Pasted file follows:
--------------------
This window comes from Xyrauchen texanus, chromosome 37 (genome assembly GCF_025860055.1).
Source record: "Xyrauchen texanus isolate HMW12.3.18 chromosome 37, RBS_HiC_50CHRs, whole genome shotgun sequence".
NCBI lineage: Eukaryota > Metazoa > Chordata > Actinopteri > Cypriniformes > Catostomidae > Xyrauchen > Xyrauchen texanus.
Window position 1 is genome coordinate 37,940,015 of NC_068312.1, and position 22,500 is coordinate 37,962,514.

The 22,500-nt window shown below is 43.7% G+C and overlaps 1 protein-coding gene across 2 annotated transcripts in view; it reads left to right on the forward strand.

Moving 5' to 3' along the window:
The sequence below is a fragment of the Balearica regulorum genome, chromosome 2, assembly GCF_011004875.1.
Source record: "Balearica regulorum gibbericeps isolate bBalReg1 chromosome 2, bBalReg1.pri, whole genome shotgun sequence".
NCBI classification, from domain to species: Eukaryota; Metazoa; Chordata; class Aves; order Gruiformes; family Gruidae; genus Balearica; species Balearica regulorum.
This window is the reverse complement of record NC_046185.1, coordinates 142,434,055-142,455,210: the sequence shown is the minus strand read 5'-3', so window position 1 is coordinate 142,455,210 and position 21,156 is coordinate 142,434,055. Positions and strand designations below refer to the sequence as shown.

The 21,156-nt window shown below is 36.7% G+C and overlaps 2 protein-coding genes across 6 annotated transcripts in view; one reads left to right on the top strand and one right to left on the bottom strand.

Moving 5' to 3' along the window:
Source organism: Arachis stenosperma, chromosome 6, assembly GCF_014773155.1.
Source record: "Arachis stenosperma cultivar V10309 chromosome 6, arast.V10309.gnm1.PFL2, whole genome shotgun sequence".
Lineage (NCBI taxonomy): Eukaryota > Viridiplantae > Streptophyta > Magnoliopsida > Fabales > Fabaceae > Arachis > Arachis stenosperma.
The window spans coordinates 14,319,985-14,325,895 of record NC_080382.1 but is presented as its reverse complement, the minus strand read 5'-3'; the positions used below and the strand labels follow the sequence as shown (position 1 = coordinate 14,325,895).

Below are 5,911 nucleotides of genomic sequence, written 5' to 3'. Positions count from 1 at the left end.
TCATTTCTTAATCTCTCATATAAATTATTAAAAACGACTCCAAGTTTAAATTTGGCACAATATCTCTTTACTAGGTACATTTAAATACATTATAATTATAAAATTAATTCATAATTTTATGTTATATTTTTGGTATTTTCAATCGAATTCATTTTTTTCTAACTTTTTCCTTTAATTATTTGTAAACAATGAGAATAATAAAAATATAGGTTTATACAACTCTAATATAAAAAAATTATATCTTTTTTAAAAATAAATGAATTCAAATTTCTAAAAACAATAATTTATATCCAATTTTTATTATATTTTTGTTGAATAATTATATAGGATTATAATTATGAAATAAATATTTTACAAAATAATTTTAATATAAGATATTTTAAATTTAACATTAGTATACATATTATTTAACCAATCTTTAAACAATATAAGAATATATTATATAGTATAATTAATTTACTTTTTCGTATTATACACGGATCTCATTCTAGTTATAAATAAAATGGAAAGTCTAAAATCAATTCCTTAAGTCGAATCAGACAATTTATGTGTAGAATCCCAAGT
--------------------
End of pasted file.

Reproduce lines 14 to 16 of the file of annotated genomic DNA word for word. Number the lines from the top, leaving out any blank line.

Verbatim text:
Source record: "Arachis stenosperma cultivar V10309 chromosome 6, arast.V10309.gnm1.PFL2, whole genome shotgun sequence".
Lineage (NCBI taxonomy): Eukaryota > Viridiplantae > Streptophyta > Magnoliopsida > Fabales > Fabaceae > Arachis > Arachis stenosperma.
The window spans coordinates 14,319,985-14,325,895 of record NC_080382.1 but is presented as its reverse complement, the minus strand read 5'-3'; the positions used below and the strand labels follow the sequence as shown (position 1 = coordinate 14,325,895).